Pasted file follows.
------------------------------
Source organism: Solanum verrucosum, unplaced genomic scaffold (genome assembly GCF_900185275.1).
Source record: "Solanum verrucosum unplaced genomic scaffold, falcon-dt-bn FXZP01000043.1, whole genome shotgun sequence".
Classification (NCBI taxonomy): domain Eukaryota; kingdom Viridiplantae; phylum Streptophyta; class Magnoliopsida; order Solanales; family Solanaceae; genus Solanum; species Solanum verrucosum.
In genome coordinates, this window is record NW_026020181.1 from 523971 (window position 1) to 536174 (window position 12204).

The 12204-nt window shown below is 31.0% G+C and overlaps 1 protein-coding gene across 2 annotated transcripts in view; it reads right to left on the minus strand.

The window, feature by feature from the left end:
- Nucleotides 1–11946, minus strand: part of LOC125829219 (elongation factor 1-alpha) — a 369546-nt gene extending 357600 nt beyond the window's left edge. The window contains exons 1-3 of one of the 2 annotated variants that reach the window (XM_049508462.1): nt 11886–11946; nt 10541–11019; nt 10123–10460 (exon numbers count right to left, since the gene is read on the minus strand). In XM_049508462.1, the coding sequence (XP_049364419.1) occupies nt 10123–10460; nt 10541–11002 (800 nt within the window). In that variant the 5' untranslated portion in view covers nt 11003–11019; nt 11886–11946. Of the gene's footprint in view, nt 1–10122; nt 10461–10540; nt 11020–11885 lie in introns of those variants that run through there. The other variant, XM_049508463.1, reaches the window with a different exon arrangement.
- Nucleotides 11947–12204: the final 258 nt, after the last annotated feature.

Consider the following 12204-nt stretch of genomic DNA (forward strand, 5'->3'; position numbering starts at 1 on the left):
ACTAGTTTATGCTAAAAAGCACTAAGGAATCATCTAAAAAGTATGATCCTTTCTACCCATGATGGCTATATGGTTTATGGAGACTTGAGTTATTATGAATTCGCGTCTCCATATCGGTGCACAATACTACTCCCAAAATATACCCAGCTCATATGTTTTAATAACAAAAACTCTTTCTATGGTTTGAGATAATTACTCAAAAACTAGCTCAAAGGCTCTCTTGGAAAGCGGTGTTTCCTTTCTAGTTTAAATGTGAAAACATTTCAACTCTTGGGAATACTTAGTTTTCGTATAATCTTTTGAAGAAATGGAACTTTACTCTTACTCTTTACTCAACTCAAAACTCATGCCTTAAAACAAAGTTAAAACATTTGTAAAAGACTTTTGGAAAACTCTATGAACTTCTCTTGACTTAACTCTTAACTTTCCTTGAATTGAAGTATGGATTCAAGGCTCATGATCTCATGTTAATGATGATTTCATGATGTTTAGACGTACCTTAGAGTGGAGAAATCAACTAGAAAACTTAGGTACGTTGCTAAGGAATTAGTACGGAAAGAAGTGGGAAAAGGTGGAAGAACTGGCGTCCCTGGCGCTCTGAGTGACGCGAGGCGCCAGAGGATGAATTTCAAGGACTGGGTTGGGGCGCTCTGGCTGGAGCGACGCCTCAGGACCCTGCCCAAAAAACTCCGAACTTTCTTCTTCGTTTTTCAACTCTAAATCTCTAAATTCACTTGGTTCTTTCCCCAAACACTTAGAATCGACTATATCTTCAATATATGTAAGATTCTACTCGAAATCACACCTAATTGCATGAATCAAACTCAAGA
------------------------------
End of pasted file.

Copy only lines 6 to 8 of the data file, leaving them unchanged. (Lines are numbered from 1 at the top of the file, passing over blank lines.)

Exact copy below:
The window, feature by feature from the left end:
- Nucleotides 1–11946, minus strand: part of LOC125829219 (elongation factor 1-alpha) — a 369546-nt gene extending 357600 nt beyond the window's left edge. The window contains exons 1-3 of one of the 2 annotated variants that reach the window (XM_049508462.1): nt 11886–11946; nt 10541–11019; nt 10123–10460 (exon numbers count right to left, since the gene is read on the minus strand). In XM_049508462.1, the coding sequence (XP_049364419.1) occupies nt 10123–10460; nt 10541–11002 (800 nt within the window). In that variant the 5' untranslated portion in view covers nt 11003–11019; nt 11886–11946. Of the gene's footprint in view, nt 1–10122; nt 10461–10540; nt 11020–11885 lie in introns of those variants that run through there. The other variant, XM_049508463.1, reaches the window with a different exon arrangement.
- Nucleotides 11947–12204: the final 258 nt, after the last annotated feature.